In terms of size and weight, the Wellograph kept the comfort there as well. The case measures in at 42mm x 32mm (and 12.5mm thick), with a relatively low weight of 50 grams (this comes due, I assume, to the use of aluminum). On the sheet, those dimensions seem entirely wearable – and in fact, they are. On the wrist, I have to say, the Wellograph wears much bigger than you might expect. This is especially prevalent with the height. It seemed to me like it would be closer to 15 or 16mm, based on my experience with thicker dive watches. Fortunately, perceived height does not prevent the watch from sliding under a cuff easily.

That covers the physical aspects of how the watch fits onto your wrist. The other big thing to think about with devices like these is how they are to use. With the Wellograph, you are adjusting your expectations right off the bat. When we see a (relatively) large glass surface (the sapphire crystal in this case) we have been all but trained to expect a touch screen. Here, that is not the case. Instead, you use the two pushers on the right-hand side of the case; one cycles you through the menu (scrolling it up), while the other button is used to make a selection.

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Given the size of the screen, I suppose this is not all that unexpected. You could have perhaps gotten a touch scroll feature, but then you would still have a break in user experience to then have to press a button to make the selection (simply put, fingers likely would not be an accurate-enough stylus at this scale). Better to stick with the full button experience which, as I mentioned, cycle you through various screens. You have a choice of watch faces (a third was added during this review cycle), an activity overview, calories burned (for the day and the week), the aforementioned pulse measuring, a step tracker, and then a run tracking mode.

There is also a settings menu (and submenus) that is where the two-button interaction becomes a bit more tedious. As the firmware has been patched, they have made this a bit easier to use, but it is still inescapable that you cannot go back if you pass up a menu or selection you wanted. To get back to it, you simply have to scroll through things all the way around, one button press at a time. Getting to the sync function, and even turning the watch off, took a few more “clicks” than I was expecting, but you adapt to it. And, again, Wellograph has been tweaking the firmware, so these are the sort of things that may likely see improvements.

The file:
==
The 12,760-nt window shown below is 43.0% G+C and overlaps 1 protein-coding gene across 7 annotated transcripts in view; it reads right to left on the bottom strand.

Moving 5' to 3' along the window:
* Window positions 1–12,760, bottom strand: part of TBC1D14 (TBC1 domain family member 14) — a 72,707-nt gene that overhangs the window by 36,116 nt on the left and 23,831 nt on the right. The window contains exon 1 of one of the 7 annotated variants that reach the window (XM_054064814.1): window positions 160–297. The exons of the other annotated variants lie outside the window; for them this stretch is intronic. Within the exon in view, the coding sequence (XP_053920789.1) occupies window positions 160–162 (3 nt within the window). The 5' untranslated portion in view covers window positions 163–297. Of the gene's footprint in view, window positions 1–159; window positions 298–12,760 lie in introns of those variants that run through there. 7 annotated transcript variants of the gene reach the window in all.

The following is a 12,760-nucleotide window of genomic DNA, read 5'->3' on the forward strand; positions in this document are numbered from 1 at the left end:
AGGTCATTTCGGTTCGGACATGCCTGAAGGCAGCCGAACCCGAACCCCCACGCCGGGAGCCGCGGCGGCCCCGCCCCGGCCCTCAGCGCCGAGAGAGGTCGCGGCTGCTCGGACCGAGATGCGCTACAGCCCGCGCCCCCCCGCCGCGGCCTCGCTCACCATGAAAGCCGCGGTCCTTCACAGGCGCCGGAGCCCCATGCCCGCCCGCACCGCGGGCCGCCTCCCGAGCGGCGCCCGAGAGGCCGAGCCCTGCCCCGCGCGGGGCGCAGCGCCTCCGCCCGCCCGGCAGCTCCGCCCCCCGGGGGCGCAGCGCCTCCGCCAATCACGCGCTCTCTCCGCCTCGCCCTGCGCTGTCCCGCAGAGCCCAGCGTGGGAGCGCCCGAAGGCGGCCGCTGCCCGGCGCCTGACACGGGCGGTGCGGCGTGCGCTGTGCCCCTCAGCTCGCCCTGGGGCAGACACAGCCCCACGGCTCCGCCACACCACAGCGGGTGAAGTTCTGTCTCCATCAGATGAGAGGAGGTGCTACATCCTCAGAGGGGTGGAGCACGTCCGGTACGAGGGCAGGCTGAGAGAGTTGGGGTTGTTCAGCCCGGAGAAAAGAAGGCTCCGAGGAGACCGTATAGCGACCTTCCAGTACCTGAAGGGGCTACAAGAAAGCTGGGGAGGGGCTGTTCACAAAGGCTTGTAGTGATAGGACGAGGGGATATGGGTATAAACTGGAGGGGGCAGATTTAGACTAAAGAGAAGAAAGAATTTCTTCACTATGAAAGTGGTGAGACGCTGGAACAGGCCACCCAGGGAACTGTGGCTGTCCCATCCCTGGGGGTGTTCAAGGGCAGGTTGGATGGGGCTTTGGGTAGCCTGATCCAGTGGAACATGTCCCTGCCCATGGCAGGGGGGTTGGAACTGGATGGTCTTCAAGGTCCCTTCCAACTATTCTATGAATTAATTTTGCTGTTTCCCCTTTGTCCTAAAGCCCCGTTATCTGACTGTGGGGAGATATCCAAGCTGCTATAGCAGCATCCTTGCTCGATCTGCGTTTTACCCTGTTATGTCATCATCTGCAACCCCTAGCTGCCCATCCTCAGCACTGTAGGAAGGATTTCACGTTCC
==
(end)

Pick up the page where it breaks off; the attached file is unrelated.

As long as we are in the settings menu, it is also worth mentioning that here you find something a bit interesting for a device like this – you can put it into a “watch only” mode, shutting off all of the various activity and fitness tracking. While this may seem like an odd thing to do with a fitness tracker, it dovetails nicely with my own personal preference of preserving battery life. By turning off all of those other sensors, you can extend the life of the charge. Perhaps not a useful function if you are using the tracker, but if it is going to be off the wrist, this may be a better option than shutting it off completely.

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Why is that? Well, you may be thinking about using it intermittently (as I did during the review process), and there are a few things you will want to be aware of. You can, of course, completely turn off the Wellograph. By doing this, you preserve your charge, but the device will not keep track of the proper time and date. To reset this, you will have to pair it with your phone. Not an insurmountable hurdle, but still a bit of a hassle. Perhaps the better option would be to just keep it on the charging dock to top it off every other day or so. Or, as I mentioned previously, you could put the tracker into its “watch only” mode, which should give you a bit more battery life while it sits on the dresser.


In the end, the question you would have to ask yourself is this: “Is this a device I would wear?” For me, the answer is quite likely not. I already have a fitness tracker (albeit without the heart rate monitoring) that slips in to my pocket, and allows me to keep on wearing whatever watch I want, without needing to resort to double-wristing it. Now, if I were going to get serious about getting into running, say, then perhaps something like this would be an option, for hitting those target heart rates.


I went into this review really wanting to like the Wellograph with its sapphire top (as noted previously, it is not a touch screen). And while it has proven to have a good bit to like, it just did not really fit in to my daily routine and preferences. Nevertheless, I am sure there are plenty of folks looking for something like this – a fitness tracker that is more than a fancy pedometer, giving them some insight into what their heart is doing in a workout. If that is you, you can get your own Wellograph for a price of $349. I think the Wellograph is a good first outing for the brand, and I am curious about what future versions may hold. wellograph.com


Necessary Data

>Brand: Wellograph
>Model: Fitness Watch
>Price: $349
>Would reviewer personally wear it: No – I am really not the target for this wearable, as I mentioned in the review.
>Friend we’d recommend it to first: This is for someone who wants a fitness tracker. Either they don’t already have one (and do not wear a watch regularly), or they are looking for one that is specifically for wear during workouts.
>Worst characteristic of watch: That the screen itself is not touch-enabled.
>Best characteristic of watch: Pairing the heart rate monitor with activity tracking I think is a great idea, especially in wristwatch form.

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